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He's a Chip Off the Old Block: The Persistency of Occupational Choices among Generations

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  • Bodo Knoll
  • Nadine Riedel
  • Eva Schlenker

Abstract

The purpose of this paper is to assess if parents exert an influence on the occupation choices of their children. Using data from the German Socioeconomic Panel (SOEP), we find a high persistency of occupational decisions across fathers and children using nested and conditional logit models. To separate effects related to genetic factors (nature) and parental education or role models (nurture), we determine the persistency separately for children who grew up with their biological fathers and for those who did not. Our results suggest that especially nurture plays a decisive role in explaining the choice of one's occupation.

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File URL: http://www.diw.de/documents/publikationen/73/diw_01.c.422682.de/diw_sp0561.pdf
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Bibliographic Info

Paper provided by DIW Berlin, The German Socio-Economic Panel (SOEP) in its series SOEPpapers on Multidisciplinary Panel Data Research with number 561.

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Length: 42 p.
Date of creation: 2013
Date of revision:
Handle: RePEc:diw:diwsop:diw_sp561

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Keywords: Occupational choice; SOEP; parental educational investment;

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  1. Gert G. Wagner & Joachim R. Frick & Jürgen Schupp, 2007. "The German Socio-Economic Panel Study (SOEP): Scope, Evolution and Enhancements," SOEPpapers on Multidisciplinary Panel Data Research 1, DIW Berlin, The German Socio-Economic Panel (SOEP).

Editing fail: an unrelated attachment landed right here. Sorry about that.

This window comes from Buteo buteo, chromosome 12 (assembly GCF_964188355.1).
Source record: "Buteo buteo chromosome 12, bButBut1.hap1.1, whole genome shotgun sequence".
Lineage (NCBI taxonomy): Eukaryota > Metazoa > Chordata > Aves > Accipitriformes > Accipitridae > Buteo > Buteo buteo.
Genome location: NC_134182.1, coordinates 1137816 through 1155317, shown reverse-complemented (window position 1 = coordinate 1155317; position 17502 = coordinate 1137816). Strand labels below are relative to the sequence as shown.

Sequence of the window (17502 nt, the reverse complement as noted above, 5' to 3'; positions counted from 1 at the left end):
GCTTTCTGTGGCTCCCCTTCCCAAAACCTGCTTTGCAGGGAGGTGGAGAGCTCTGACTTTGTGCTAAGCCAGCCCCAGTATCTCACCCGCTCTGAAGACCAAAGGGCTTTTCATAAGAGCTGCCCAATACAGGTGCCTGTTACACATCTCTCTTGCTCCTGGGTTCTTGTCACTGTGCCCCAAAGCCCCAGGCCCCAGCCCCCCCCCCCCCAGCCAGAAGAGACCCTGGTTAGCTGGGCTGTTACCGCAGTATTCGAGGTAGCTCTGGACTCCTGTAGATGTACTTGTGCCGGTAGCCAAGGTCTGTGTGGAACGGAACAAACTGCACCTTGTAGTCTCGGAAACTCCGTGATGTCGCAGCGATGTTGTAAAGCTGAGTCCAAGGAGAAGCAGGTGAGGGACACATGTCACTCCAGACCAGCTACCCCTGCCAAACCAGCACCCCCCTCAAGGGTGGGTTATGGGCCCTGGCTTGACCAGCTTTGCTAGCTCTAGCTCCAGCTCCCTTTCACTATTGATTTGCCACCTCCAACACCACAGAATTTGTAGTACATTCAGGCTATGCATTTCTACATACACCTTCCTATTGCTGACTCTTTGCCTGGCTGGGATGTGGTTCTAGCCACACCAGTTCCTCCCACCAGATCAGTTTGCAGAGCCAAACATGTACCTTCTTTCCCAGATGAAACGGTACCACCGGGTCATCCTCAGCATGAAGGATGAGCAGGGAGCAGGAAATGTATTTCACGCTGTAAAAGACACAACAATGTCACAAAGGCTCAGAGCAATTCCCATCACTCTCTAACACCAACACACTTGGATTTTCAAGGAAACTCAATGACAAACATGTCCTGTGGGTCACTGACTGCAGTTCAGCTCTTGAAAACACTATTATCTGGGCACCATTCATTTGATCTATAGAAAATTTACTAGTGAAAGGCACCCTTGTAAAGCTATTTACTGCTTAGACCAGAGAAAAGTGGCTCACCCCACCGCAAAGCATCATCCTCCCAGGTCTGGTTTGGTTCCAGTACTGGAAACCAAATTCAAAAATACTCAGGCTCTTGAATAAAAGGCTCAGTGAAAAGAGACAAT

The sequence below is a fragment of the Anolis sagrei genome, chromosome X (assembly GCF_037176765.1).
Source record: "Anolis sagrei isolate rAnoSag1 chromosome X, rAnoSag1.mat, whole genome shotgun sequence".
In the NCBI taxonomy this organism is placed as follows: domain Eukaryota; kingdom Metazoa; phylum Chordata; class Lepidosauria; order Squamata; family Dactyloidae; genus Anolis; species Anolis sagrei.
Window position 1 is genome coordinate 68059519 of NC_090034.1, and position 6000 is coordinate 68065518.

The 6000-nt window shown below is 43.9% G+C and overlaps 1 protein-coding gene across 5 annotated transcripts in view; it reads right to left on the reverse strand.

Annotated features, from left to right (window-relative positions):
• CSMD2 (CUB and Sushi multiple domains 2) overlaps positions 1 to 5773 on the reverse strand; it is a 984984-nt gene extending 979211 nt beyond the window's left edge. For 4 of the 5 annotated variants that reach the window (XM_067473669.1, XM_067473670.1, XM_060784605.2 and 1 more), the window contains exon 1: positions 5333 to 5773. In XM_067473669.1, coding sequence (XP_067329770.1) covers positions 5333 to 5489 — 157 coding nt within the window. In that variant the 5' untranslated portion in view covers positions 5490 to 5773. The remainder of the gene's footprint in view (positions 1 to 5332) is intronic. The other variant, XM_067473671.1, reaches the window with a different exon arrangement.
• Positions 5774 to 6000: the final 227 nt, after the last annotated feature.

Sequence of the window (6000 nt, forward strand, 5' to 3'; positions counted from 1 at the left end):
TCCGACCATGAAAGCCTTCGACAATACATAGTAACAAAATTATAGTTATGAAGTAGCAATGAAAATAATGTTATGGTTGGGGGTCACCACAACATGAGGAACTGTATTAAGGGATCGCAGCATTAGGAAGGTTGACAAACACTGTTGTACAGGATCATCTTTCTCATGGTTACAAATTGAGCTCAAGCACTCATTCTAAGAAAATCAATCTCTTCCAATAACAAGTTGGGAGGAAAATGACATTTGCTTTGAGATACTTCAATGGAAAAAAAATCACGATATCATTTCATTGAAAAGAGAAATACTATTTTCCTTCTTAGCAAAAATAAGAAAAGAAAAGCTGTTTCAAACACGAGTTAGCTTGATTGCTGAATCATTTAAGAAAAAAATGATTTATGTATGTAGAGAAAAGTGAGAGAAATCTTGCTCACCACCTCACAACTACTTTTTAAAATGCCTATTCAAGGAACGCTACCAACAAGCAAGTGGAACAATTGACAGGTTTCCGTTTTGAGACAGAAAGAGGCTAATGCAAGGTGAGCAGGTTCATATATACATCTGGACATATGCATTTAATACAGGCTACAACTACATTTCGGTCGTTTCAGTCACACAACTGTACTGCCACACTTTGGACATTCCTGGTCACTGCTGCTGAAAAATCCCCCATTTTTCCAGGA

2. Giacomo Corneo & Olivier Jeanne, 2007. "A Theory of Tolerance," CESifo Working Paper Series 1941, CESifo Group Munich.
  3. Corak, Miles & Piraino, Patrizio, 2010. "The Intergenerational Transmission of Employers," IZA Discussion Papers 4819, Institute for the Study of Labor (IZA).
  4. Laband, David N & Lentz, Bernard F, 1992. "Self-Recruitment in the Legal Profession," Journal of Labor Economics, University of Chicago Press, University of Chicago Press, vol. 10(2), pages 182-201, April.
  5. Thomas DeLeire & Helen Levy, 2004. "Worker Sorting and the Risk of Death on the Job," Journal of Labor Economics, University of Chicago Press, University of Chicago Press, vol. 22(4), pages 925-954, October.
  6. Bernard F. Lentz & David N. Laband, 1989. "Why So Many Children of Doctors Become Doctors: Nepotism vs. Human Capital Transfers," Journal of Human Resources, University of Wisconsin Press, vol. 24(3), pages 396-413.
  7. Bingley, Paul & Corak, Miles & Westergård-Nielsen, Niels C., 2011. "The Intergenerational Transmission of Employers in Canada and Denmark," IZA Discussion Papers 5593, Institute for the Study of Labor (IZA).
  8. Heather Antecol & Deborah Cobb-Clark, 2010. "Do Non-cognitive Skills Help Explain the Occupational Segregation of Young People?," Melbourne Institute Working Paper Series, Melbourne Institute of Applied Economic and Social Research, The University of Melbourne wp2010n13, Melbourne Institute of Applied Economic and Social Research, The University of Melbourne.
  9. Bernard F. Lentz & David N. Laband, 1990. "Entrepreneurial Success and Occupational Inheritance among Proprietors," Canadian Journal of Economics, Canadian Economics Association, Canadian Economics Association, vol. 23(3), pages 563-79, August.
  10. Kleinjans, Kristin J., 2010. "Family background and gender differences in educational expectations," Economics Letters, Elsevier, Elsevier, vol. 107(2), pages 125-127, May.
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